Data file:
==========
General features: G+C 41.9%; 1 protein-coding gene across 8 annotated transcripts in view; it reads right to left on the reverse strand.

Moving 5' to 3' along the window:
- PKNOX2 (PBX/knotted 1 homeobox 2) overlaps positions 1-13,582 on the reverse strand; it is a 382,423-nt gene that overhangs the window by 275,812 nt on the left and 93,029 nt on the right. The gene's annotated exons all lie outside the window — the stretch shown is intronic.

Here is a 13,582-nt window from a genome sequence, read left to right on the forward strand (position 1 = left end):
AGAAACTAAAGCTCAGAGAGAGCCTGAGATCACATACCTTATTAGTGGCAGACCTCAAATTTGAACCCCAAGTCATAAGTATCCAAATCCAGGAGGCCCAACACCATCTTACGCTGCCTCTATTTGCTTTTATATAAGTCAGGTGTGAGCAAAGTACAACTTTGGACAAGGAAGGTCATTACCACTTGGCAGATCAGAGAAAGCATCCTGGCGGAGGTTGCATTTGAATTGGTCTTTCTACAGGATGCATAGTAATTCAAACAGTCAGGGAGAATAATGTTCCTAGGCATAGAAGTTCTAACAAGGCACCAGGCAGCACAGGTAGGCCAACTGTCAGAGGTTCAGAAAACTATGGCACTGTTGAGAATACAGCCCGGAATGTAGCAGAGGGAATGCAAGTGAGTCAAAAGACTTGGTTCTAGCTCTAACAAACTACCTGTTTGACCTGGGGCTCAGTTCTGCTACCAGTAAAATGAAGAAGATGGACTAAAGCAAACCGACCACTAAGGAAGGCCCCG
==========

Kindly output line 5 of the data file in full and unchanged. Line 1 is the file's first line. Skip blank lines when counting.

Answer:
AGAAACTAAAGCTCAGAGAGAGCCTGAGATCACATACCTTATTAGTGGCAGACCTCAAATTTGAACCCCAAGTCATAAGTATCCAAATCCAGGAGGCCCAACACCATCTTACGCTGCCTCTATTTGCTTTTATATAAGTCAGGTGTGAGCAAAGTACAACTTTGGACAAGGAAGGTCATTACCACTTGGCAGATCAGAGAAAGCATCCTGGCGGAGGTTGCATTTGAATTGGTCTTTCTACAGGATGCATAGTAATTCAAACAGTCAGGGAGAATAATGTTCCTAGGCATAGAAGTTCTAACAAGGCACCAGGCAGCACAGGTAGGCCAACTGTCAGAGGTTCAGAAAACTATGGCACTGTTGAGAATACAGCCCGGAATGTAGCAGAGGGAATGCAAGTGAGTCAAAAGACTTGGTTCTAGCTCTAACAAACTACCTGTTTGACCTGGGGCTCAGTTCTGCTACCAGTAAAATGAAGAAGATGGACTAAAGCAAACCGACCACTAAGGAAGGCCCCG